Thursday, 31 October 2013

Phonebloks: Conceptually complete - yet still not enough

If you haven't seen it already - here's a really interesting crowdsourcing concept, based around a simple insight.

Phonebloks tries to tackle the problem of mobile phone wastage by allowing the user to purchase the individual elements of the phone and replace them when they break or become outdated. Therefore, instead of having a fixed specification, you can tailor-make your own phone using ‘bloks’ – individual modules such as cameras, processors and batteries – to suit your needs. 

Say, for example, you wanted to upgrade the phone processor, you could just remove the blok and replace it with another blok. Perhaps you wanted a higher resolution screen? Then this could also be replaced as a blok. 
     The camera could include a basic 5-megapixel blok, a mid-range 10-megapixel blok with a better lens and maybe a professional-grade 20-megapixel blok with an optical zoom lens for the keen amateur photographer.

There isn't an option for recycling from Phone Bloks as yet, but as a key ethical selling point, this is sure to be introduced. 

Anyway, here's the official video to explain it a bit better:

Obviously this is a brilliant concept, with an insight behind that is spectacular. With Motorola's support, there may well be less concept and more reality, but it's still not for me. Part of my love for a new piece of technology is the brand new piece of hardware - something aesthetically different. I would always be keen to switch bloks and update.

This will certainly work for some, and rightly so, but I'll still follow the materialistic, environmentally unfriendly route... Sorry!

What do you think of the concept? Could it work? Would you buy one?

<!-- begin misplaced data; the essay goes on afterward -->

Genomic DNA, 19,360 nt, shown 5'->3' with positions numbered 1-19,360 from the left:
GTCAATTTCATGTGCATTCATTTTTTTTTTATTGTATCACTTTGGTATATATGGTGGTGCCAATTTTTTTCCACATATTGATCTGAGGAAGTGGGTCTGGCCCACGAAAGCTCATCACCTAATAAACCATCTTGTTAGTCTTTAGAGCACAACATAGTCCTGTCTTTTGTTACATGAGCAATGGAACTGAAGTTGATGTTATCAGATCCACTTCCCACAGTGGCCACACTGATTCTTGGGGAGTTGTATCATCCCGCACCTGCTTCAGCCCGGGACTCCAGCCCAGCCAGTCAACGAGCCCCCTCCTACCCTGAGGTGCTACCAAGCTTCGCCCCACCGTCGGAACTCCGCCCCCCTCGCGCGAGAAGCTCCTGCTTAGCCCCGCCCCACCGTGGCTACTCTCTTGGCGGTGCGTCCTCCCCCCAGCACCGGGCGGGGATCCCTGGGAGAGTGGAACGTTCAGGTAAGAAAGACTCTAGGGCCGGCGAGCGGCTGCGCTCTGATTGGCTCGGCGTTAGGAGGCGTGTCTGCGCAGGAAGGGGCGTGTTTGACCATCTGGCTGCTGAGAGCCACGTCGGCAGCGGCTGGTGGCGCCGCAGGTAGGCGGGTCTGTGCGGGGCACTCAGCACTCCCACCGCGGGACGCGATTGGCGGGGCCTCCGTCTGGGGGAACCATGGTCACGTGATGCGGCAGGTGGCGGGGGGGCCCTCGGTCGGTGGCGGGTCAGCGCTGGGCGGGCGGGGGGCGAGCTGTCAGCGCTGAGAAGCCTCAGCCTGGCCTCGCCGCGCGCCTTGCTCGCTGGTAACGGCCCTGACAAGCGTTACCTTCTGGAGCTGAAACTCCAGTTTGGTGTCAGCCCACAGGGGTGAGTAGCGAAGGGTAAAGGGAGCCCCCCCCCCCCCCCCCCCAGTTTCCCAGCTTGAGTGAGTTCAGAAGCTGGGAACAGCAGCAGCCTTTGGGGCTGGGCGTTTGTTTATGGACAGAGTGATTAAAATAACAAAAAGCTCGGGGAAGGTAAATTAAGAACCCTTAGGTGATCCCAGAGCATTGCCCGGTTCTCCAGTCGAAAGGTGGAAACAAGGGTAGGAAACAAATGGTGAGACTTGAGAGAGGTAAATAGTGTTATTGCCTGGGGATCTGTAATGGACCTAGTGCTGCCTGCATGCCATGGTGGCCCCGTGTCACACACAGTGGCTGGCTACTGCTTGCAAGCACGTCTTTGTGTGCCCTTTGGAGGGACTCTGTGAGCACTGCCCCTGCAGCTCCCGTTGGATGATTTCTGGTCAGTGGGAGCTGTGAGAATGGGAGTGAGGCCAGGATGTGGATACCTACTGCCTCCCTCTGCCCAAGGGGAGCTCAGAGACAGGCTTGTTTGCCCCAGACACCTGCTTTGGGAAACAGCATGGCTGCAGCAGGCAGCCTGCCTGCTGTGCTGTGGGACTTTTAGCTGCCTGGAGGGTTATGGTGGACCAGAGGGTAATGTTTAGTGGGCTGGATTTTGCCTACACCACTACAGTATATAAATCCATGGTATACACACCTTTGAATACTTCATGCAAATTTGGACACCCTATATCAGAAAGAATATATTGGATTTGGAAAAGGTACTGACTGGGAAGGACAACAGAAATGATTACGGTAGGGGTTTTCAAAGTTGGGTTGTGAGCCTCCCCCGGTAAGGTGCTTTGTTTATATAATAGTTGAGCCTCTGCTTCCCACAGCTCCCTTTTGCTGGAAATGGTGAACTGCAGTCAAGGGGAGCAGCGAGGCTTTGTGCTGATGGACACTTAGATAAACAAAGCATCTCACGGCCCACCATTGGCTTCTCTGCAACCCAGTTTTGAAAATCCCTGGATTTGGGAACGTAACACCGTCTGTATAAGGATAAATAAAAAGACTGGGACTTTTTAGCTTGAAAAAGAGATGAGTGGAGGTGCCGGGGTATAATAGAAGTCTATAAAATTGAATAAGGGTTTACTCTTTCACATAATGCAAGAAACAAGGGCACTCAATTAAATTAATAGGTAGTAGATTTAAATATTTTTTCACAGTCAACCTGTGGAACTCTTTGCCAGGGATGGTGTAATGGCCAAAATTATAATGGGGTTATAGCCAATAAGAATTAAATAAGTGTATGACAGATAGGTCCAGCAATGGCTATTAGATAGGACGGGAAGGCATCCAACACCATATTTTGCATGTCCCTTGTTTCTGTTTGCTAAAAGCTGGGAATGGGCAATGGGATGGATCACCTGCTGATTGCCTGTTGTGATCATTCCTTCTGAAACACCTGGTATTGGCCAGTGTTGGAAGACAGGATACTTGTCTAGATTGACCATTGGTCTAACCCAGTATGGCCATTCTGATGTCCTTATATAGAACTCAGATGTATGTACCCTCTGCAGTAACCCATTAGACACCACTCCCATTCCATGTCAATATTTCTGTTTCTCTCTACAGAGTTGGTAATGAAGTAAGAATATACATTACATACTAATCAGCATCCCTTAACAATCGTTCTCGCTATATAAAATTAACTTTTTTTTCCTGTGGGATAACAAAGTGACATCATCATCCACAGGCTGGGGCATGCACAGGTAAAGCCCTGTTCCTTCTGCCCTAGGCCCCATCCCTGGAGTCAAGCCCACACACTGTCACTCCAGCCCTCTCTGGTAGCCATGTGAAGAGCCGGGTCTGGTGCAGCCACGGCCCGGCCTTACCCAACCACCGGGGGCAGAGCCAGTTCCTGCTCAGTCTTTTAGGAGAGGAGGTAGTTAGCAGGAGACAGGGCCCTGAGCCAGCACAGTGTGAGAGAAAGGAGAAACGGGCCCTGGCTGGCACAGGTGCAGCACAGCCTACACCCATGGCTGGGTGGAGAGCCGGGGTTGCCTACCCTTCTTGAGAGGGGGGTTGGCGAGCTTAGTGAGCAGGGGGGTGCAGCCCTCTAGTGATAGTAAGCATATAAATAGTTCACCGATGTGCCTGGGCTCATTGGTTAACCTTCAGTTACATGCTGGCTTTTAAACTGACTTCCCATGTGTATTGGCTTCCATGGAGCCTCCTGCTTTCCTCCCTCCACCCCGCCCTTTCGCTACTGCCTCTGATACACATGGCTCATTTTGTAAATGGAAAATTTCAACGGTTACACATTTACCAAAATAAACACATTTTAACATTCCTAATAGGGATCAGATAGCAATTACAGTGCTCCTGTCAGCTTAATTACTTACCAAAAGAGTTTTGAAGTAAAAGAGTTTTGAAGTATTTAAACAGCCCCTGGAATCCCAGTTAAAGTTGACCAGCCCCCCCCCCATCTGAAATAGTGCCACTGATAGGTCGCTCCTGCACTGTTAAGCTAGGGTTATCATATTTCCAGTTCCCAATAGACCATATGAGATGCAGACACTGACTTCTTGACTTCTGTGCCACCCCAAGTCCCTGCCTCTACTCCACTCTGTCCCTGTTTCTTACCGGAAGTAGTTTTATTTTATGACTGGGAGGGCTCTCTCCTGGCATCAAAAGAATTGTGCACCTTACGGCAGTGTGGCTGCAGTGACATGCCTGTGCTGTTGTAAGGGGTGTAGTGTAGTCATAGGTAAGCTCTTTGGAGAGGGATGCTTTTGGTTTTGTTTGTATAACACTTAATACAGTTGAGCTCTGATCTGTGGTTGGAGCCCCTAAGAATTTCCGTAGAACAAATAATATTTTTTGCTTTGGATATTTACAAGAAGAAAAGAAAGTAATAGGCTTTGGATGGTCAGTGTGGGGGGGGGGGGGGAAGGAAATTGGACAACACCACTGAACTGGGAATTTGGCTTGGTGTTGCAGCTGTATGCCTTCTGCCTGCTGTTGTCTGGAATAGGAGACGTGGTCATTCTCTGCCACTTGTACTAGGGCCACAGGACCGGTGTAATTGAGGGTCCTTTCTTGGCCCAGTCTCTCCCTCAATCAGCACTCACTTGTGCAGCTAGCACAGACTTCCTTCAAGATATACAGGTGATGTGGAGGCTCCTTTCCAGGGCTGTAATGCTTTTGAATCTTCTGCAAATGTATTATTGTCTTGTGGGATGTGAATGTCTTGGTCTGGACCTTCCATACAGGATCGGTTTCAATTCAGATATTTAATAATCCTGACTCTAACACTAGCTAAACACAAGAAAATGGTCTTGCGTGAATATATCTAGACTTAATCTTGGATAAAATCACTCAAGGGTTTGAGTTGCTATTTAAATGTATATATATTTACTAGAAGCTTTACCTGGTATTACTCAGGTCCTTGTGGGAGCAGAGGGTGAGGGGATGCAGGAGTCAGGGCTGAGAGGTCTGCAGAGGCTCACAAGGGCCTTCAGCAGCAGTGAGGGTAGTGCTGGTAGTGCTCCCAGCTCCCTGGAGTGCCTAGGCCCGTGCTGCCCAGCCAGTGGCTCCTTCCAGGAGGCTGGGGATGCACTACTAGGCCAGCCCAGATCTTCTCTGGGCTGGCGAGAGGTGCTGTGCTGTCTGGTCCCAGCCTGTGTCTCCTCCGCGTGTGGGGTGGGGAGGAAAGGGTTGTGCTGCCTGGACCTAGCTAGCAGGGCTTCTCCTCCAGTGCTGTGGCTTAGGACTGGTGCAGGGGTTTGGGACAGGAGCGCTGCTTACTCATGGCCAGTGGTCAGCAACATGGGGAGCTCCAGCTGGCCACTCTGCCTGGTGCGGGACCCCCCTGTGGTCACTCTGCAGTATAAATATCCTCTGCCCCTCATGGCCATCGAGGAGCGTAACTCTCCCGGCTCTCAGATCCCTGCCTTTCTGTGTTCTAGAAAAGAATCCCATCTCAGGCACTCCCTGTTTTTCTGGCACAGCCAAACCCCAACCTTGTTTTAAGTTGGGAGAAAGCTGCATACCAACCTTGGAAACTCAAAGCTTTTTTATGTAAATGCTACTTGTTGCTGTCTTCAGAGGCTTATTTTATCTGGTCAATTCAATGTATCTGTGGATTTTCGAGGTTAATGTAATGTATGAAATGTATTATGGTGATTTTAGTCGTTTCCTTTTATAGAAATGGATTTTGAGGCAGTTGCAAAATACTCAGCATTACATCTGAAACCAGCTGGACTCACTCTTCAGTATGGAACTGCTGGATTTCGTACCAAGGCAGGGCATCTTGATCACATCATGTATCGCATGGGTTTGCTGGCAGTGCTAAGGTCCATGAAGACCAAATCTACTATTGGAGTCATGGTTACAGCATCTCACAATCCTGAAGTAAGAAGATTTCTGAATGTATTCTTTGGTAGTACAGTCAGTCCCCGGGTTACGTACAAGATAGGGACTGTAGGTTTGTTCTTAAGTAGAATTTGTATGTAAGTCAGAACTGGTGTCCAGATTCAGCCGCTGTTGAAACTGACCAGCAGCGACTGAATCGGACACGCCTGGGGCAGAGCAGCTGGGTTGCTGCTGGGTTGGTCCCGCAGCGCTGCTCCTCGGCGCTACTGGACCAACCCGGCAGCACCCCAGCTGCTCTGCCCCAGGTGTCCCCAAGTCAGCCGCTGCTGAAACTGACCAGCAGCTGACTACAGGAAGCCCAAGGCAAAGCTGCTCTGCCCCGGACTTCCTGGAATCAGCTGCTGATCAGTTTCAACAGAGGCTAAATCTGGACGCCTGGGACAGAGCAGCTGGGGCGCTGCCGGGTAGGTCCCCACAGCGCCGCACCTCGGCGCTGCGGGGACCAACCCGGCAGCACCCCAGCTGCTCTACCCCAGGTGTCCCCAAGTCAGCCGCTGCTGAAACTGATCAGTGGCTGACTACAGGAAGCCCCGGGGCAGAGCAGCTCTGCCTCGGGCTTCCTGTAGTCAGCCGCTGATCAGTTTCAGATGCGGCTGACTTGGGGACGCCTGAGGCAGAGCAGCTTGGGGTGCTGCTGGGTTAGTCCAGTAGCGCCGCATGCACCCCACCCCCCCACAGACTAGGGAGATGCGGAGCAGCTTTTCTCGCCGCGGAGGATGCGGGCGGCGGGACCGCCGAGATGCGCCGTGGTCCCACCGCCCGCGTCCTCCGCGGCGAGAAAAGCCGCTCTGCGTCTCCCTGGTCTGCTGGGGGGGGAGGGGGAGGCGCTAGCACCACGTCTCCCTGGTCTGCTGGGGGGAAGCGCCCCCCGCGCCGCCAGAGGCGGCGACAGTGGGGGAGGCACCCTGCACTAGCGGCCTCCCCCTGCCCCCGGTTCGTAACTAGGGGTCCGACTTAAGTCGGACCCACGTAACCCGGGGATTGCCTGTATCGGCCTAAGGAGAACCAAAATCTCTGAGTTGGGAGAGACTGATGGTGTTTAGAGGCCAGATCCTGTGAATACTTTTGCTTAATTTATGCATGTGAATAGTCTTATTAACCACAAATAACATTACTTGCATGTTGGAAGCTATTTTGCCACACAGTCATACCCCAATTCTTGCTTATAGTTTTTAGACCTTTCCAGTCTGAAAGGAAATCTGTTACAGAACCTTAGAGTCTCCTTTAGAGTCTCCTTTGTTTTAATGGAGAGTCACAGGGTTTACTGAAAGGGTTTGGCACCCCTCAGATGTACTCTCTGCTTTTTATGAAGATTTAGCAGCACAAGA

Tuesday, 29 October 2013

The night of numbers: How smartphone manufacturers fared in Q3 2013

Yesterday evening saw the release of several big financial indicators of smartphone development, and how the manufacturers within the market were getting on.
      Overall it was a big marker for global smartphone sales, as they passed 250 million units for the first time ever this past quarter. That meant that 60% of all phones sold worldwide were smartphones. Of these 250m phones, a huge 88.4m were Samsung - over 35% of the marketshare in Q3 2013. 

Here's a quick summary of what happened with the individual manufacturers:

First off, the big news from the night came from Apple, who announced their results for fiscal Q4 2013. As always, they made for interesting reading.

As always for Apple, the financial results were pretty healthy. Of the $37.5bn revenue, Apple made $7.5bn profit. That contributed to a whopping annual fiscal revenue record of $171bn. Tim Cook announced an expectation of around $55bn for the Christmas quarter.
     Whilst the finances look strong enough, it wasn't all plain sailing for Apple. iPhone market share dropped to 13% over the quarter and analysts put this down to products failing to address the low-end of the the smartphone pricing market. For example, the Android-based 'Red Rice' smartphone in China costs $130, compared to $549 for Apple's cheapest offering, the iPhone 5c. This contributed to a slightly underwhelming 33.8m iPhones being shipped.
     The stale news didn't stop there, iPad revenues were down, with sales staying flat on the 14m sold in the same period in 2012. Mac sales dropped to 4.6m and iPod shipments dropped by nearly 50% to 3.5m.